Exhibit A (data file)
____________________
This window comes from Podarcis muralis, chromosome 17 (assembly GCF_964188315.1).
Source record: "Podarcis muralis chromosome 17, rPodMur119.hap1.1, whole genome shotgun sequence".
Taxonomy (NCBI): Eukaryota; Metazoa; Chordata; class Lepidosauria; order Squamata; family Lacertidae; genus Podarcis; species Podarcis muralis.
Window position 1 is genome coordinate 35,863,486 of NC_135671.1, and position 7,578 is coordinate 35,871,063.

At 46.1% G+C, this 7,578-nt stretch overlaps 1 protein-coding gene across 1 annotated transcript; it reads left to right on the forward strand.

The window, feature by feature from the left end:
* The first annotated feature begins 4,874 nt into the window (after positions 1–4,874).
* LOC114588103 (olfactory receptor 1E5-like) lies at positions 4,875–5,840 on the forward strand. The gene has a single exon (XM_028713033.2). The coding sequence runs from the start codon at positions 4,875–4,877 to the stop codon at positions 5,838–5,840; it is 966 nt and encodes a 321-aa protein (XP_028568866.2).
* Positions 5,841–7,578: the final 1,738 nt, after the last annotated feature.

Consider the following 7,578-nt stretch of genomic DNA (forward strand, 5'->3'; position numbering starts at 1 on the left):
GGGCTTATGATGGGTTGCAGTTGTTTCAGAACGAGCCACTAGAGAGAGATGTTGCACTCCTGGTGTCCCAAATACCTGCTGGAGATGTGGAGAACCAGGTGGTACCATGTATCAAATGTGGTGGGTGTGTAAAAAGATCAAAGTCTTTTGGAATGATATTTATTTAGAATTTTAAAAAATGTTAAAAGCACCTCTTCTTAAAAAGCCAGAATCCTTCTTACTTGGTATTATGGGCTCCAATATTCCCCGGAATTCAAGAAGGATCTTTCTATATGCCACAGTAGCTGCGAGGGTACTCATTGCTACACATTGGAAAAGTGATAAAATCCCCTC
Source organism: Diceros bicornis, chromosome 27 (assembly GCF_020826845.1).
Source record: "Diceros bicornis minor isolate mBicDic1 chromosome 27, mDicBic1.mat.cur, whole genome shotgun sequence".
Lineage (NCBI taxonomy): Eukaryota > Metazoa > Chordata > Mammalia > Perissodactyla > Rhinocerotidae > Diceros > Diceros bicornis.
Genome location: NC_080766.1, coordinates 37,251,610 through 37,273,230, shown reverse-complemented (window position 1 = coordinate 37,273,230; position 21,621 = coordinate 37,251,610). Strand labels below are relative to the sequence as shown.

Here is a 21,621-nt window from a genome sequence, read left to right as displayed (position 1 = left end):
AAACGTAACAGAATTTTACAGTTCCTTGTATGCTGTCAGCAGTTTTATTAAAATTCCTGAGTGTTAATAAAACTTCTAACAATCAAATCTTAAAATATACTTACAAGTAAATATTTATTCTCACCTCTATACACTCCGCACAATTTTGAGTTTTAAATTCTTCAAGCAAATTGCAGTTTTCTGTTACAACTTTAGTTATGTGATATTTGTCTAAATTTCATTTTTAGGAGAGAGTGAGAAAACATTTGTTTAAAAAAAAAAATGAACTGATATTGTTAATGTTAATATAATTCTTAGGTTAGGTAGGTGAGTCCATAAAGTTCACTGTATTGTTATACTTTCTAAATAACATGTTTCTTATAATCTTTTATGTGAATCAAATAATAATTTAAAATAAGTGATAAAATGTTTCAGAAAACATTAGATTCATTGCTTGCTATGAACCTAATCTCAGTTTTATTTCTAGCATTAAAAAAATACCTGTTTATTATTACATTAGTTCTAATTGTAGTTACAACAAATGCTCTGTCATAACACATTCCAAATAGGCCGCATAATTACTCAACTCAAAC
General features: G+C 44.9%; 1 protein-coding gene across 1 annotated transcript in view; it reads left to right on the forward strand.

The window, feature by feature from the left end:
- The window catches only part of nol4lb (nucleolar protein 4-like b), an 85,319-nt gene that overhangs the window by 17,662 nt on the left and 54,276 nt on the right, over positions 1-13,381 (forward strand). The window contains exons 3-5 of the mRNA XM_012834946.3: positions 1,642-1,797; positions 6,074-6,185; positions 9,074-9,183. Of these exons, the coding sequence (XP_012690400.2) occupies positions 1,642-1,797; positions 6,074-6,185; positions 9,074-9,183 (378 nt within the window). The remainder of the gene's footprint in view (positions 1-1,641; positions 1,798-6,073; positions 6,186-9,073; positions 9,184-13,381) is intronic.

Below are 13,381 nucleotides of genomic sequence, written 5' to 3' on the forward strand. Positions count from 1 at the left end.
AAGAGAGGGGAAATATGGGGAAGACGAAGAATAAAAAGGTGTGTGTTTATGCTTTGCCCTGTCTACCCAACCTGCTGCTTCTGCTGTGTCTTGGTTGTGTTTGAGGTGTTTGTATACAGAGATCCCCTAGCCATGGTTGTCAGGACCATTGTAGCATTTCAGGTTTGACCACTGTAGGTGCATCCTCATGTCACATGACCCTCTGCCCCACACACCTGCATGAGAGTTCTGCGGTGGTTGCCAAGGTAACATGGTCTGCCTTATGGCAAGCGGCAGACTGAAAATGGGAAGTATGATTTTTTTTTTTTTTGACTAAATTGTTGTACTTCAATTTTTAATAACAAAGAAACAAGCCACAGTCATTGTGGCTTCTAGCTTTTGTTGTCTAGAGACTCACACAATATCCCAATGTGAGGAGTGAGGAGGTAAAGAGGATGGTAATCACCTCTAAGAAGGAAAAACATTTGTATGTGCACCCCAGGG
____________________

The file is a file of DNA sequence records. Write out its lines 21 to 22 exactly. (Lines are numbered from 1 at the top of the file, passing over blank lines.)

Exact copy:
Below are 13,381 nucleotides of genomic sequence, written 5' to 3' on the forward strand. Positions count from 1 at the left end.
AAGAGAGGGGAAATATGGGGAAGACGAAGAATAAAAAGGTGTGTGTTTATGCTTTGCCCTGTCTACCCAACCTGCTGCTTCTGCTGTGTCTTGGTTGTGTTTGAGGTGTTTGTATACAGAGATCCCCTAGCCATGGTTGTCAGGACCATTGTAGCATTTCAGGTTTGACCACTGTAGGTGCATCCTCATGTCACATGACCCTCTGCCCCACACACCTGCATGAGAGTTCTGCGGTGGTTGCCAAGGTAACATGGTCTGCCTTATGGCAAGCGGCAGACTGAAAATGGGAAGTATGATTTTTTTTTTTTTTGACTAAATTGTTGTACTTCAATTTTTAATAACAAAGAAACAAGCCACAGTCATTGTGGCTTCTAGCTTTTGTTGTCTAGAGACTCACACAATATCCCAATGTGAGGAGTGAGGAGGTAAAGAGGATGGTAATCACCTCTAAGAAGGAAAAACATTTGTATGTGCACCCCAGGG